Eyal Yakoby
Student at UPenn

Preserving University Brands

The Love Sign at UPenn. (courtesy)

While the distinction between a bag crafted from nylon and one fashioned from leather is readily discernible, the outcome of a university graduate’s journey often appears more subtle. It prompts us to question whether their education aligns with the institution’s articulated objectives or if it has eroded into a realm of misnomers and hate.

The University of Pennsylvania was headlined for pioneering the mRNA COVID-19 vaccine, but now is described as a hotbed for anti-Semitism

Zara made an oversight on a pajama set that looked like what Jews were forced to wear during Nazi Germany, sparking international outrage. Similarly, universities putting out a product, such as a UPenn junior calling the October 7th massacre “glorious,” needs the same, if not more, outrage. 

Zara apologized for this tone-deaf product and this year they are expected to make over $50 billion. This is not the first time Zara has made a product that sparked controversy either. In fact, Zara has had 12 different controversies since 2006. 

The reason Zara has been able to rebound after controversies is through taking accountability for their mistakes and apologizing. While Zara, especially after countless, tone-deaf products should not be the paragon, their ability to take accountability, as well as create a product of value, are the reasons they continue to achieve record revenue year after year.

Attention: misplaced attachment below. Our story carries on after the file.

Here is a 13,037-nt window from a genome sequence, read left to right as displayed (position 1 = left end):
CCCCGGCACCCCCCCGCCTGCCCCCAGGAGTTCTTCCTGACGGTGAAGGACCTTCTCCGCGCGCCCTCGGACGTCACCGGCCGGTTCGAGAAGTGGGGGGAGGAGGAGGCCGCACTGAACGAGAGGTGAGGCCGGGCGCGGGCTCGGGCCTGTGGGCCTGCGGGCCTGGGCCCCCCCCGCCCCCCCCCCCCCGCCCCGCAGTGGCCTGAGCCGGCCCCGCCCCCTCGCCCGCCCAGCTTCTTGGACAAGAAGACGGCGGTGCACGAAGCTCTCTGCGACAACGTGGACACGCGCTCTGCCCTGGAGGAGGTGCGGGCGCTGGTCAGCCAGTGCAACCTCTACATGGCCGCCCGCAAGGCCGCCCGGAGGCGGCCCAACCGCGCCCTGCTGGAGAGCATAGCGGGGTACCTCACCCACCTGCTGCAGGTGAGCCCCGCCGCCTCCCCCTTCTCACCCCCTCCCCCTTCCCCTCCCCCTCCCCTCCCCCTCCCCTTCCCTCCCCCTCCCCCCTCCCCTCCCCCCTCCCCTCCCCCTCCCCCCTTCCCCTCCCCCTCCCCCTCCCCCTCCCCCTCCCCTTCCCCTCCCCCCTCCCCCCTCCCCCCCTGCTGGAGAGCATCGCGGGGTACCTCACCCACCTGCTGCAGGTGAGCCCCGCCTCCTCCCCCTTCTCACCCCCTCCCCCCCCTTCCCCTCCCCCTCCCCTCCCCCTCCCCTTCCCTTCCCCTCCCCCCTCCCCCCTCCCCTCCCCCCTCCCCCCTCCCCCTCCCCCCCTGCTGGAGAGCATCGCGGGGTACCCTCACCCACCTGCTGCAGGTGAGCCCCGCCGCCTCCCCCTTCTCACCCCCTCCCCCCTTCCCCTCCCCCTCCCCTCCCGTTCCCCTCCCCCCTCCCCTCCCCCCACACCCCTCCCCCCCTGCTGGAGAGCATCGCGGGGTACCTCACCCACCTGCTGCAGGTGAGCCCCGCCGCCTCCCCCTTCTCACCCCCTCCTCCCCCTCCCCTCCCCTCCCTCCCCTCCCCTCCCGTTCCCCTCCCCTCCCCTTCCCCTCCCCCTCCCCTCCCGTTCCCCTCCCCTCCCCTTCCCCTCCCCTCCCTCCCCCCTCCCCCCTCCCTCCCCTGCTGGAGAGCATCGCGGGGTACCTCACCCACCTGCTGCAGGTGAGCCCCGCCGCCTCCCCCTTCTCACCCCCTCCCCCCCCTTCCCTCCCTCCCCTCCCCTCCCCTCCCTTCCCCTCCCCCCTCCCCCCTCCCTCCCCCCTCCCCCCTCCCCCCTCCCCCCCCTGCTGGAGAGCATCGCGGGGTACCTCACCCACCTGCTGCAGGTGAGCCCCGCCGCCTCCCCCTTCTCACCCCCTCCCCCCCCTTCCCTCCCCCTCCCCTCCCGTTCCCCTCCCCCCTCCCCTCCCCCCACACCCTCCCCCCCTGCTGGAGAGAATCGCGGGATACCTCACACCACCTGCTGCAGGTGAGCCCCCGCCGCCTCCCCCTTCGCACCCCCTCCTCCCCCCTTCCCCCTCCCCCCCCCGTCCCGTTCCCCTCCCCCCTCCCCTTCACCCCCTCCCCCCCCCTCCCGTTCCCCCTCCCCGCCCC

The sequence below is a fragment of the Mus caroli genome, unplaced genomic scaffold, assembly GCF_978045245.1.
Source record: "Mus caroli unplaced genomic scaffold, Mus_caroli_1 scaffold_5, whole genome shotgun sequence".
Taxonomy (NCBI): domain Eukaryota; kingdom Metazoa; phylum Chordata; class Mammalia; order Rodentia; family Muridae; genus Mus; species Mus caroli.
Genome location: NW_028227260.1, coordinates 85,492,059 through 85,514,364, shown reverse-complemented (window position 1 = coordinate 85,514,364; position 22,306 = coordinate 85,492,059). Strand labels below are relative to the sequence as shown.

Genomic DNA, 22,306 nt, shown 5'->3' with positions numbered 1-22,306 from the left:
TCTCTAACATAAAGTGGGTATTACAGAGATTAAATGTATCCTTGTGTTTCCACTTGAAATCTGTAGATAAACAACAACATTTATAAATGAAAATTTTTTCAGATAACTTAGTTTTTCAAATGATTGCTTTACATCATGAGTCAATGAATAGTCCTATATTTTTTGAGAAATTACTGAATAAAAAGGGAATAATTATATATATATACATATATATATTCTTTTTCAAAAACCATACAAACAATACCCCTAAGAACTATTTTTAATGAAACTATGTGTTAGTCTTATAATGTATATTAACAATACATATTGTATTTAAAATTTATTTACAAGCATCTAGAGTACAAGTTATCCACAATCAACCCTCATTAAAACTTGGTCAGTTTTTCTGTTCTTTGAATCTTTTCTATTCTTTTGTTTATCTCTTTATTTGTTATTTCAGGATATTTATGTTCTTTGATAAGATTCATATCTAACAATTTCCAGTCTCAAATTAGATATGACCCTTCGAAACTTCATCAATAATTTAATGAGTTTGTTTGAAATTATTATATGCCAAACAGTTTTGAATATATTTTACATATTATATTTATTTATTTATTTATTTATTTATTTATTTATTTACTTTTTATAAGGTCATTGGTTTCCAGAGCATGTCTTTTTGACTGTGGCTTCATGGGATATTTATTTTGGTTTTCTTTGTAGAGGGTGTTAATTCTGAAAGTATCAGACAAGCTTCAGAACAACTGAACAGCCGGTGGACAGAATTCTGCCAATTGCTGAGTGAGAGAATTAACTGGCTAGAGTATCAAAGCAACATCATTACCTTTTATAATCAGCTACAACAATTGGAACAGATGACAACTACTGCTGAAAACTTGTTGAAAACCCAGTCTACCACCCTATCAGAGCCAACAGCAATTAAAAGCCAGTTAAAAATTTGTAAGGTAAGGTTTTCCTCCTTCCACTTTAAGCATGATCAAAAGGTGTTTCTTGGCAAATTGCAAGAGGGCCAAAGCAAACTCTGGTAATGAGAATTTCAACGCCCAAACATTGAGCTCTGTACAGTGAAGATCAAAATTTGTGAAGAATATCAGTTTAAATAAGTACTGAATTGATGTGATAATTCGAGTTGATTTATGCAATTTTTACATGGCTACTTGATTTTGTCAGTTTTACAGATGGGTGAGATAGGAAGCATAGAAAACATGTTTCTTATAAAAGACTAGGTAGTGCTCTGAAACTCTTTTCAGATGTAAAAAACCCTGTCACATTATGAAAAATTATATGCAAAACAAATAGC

What is happening at universities is not only a lack of accountability but the creation of products that major companies no longer trust. 

As a soon-to-graduate senior at the University of Pennsylvania, my peers and I are committed to upholding the university’s moral integrity and addressing concerns related to anti-Semitism to ensure our alma mater remains a source of pride.

Russell Rickford, a professor at Cornell University, found the October 7th massacre “exhilarating” in a speech given on Cornell’s campus. 

Cornell’s administration immediately condemned Rickford for his comments, placing him on leave. This public statement condemning Rickford is the exact response that a university not blinded by moral ambivalence should make. Cornell is protecting their brand, separating itself from Rickford. The Cornell president stated that Rickford, along with any other member of the community who supports Hamas “do not speak for Cornell; in fact, they speak in direct opposition to all we stand for at Cornell.”

If only other universities had the same moral integrity as the Cornell administration does. 

Columbia University, conversely, is aiding the destruction of its brand through its lack of separating itself from those within the Columbia community who stand with Hamas but instead appeasing those who do. 

While Columbia has yet to publicly condemn an Israeli student being beaten outside of its library, they are capable of commending the “perseverance” of students who have been accused of anti-Semitism for blaming the victims of the October 7th massacre for their murder.